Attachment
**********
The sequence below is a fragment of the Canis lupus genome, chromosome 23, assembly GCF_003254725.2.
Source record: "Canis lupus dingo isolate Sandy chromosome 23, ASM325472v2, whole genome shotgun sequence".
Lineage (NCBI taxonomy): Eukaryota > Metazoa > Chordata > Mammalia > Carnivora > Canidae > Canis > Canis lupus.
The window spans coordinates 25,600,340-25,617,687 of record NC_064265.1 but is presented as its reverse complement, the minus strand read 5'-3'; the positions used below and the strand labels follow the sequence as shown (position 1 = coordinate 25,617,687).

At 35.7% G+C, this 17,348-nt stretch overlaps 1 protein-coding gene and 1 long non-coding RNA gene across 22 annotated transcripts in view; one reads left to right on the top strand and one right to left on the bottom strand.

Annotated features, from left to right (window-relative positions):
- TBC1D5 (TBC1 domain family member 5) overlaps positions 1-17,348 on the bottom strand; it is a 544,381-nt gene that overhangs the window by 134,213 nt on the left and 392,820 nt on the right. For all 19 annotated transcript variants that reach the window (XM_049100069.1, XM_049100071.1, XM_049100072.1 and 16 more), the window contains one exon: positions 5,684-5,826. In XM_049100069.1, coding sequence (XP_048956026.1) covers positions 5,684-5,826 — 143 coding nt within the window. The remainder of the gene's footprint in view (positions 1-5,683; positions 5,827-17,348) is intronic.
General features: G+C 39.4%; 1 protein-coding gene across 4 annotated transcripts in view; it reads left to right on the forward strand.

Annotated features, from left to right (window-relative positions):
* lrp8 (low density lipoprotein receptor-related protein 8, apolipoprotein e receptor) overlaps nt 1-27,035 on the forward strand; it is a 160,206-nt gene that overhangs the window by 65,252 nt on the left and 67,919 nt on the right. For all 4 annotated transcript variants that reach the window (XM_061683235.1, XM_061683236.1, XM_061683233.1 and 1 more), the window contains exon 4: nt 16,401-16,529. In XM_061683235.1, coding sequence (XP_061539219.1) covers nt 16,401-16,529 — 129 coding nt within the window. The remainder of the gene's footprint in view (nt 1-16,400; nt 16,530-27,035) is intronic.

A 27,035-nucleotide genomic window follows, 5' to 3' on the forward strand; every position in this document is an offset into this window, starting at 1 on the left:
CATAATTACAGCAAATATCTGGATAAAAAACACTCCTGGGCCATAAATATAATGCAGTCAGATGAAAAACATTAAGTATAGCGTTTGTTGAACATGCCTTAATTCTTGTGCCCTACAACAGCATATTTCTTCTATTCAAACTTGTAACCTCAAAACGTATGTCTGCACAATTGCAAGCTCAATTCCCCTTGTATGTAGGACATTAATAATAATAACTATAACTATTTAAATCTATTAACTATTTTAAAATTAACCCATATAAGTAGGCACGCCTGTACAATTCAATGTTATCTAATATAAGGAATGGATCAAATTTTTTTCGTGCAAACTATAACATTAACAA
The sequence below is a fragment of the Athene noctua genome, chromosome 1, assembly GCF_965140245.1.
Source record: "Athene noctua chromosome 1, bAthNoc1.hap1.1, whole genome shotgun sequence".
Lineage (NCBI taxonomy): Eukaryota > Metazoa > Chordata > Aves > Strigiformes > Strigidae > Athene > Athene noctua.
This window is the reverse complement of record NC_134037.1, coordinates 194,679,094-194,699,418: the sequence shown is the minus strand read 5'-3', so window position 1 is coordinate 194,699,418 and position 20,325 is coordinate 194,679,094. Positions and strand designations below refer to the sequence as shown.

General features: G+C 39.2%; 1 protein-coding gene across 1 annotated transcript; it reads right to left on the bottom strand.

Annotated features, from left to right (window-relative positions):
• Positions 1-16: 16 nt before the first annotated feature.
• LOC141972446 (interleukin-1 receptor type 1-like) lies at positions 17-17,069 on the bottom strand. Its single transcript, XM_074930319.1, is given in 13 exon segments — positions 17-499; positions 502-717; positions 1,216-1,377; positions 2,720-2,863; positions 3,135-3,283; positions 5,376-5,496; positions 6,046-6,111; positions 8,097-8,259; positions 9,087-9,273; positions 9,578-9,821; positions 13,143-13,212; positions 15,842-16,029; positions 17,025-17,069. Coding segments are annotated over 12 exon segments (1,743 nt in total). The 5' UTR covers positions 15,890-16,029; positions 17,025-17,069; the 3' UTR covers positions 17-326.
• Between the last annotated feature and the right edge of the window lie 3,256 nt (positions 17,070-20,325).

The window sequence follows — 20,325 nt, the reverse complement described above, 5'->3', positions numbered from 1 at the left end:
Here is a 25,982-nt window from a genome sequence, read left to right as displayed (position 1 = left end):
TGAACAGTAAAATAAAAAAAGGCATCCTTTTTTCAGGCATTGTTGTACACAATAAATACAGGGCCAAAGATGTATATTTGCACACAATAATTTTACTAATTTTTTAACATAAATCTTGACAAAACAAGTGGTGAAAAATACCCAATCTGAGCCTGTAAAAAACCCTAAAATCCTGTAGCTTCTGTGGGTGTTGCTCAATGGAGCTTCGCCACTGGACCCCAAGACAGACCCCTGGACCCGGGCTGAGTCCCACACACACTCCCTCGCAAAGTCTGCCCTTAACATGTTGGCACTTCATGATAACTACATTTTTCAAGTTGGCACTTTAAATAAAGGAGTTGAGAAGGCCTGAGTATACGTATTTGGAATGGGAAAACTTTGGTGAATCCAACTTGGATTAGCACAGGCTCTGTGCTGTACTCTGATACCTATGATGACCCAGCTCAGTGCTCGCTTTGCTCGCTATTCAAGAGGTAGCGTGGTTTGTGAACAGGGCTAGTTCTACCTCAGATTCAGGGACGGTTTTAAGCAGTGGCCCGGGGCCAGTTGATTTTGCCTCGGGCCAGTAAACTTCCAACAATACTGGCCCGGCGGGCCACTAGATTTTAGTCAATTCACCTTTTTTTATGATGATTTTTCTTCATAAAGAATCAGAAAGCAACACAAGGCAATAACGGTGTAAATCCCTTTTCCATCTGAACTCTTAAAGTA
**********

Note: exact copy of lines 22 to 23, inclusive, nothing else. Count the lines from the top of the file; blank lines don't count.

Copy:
The window sequence follows — 20,325 nt, the reverse complement described above, 5'->3', positions numbered from 1 at the left end:
Here is a 25,982-nt window from a genome sequence, read left to right as displayed (position 1 = left end):